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RE: Meaning of invalid but well-formed dates

From: Brian Smith <brian@GOROGORO.mobi>
Date: Sun, 3 May 2009 15:10:06 -0500
To: "'Geoffrey Sneddon'" <foolistbar@googlemail.com>, "'HTTP Working Group'" <ietf-http-wg@w3.org>
Message-ID: <000001c9cc2b$283fa710$78bef530$@mobi>
Geoffrey Sneddon wrote:
> "Wed, 32 March 2009 00:00:00 GMT" matches HTTP-date, and as far as I
> can tell is completely valid to produce and send. However, what it
> actually means is completely undefined.

Everything is clearly specified, but you need to navigate a circuitous route
to find the definitions. HTTP-date time is defined in terms of RFC 1123's
date construct. RFC 1123's date construct is just RFC 822's date-time
extended to support four-digit years. RFC 822 already restricted date-time
constructs to semantically valid dates. RFC 2822 obsoleted RFC 822 and RFC
5322 obsoleted 2822. RFC 5322 clearly specifies the meaning of each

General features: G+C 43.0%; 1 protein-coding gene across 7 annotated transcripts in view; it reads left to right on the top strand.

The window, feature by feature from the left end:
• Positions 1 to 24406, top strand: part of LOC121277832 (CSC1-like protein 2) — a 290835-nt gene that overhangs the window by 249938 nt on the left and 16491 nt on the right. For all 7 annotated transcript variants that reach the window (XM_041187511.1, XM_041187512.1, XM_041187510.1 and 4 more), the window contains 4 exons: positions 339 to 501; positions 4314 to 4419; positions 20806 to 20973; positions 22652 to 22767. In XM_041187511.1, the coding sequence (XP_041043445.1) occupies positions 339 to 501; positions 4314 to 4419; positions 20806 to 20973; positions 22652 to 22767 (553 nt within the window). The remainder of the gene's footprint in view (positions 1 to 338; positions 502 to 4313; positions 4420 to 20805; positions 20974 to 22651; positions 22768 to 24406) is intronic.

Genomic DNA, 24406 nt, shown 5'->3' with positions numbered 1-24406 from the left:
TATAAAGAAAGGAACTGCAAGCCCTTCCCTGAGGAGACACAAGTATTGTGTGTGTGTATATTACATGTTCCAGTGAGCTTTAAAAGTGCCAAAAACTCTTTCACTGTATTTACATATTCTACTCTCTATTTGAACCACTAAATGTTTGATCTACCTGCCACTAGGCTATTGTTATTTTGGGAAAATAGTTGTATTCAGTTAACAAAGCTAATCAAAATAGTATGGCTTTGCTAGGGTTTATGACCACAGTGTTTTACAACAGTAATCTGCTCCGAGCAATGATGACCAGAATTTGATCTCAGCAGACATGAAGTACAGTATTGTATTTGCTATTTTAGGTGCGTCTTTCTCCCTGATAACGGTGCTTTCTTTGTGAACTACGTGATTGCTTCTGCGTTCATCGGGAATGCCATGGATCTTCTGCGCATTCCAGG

component of the date-time construct, including four-digit years.

The HTTP spec. shouldn't be referencing RFC 1123 anymore. RFC 1123's date
construct isn't really the same as what HTTP calls rfc1123-date so the name
is misleading; "date-time" could be a better name. If the components of
HTTP-date were renamed to match the names in RFC 5233 then the specification
could then say:

   The semantics of <date-time>, <day-name>, <day>,
   <month-name>, <year>, and <time-of-day> are the
   same as the semantics of the RFC 5322 constructs
   with the corresponding name.

Also, the statement "[...]; it MUST be sent in rfc1123-date format" should
be removed from section 8.3 (Date), because section 3.2.1 already says:

   [Implementations] MUST only generate the RFC 1123 format for
   representing HTTP-date values in header fields.

It is straightforward to replace the other RFC 1123 references with RFC 5322
references.

- Brian
Received on Sunday, 3 May 2009 20:10:46 GMT

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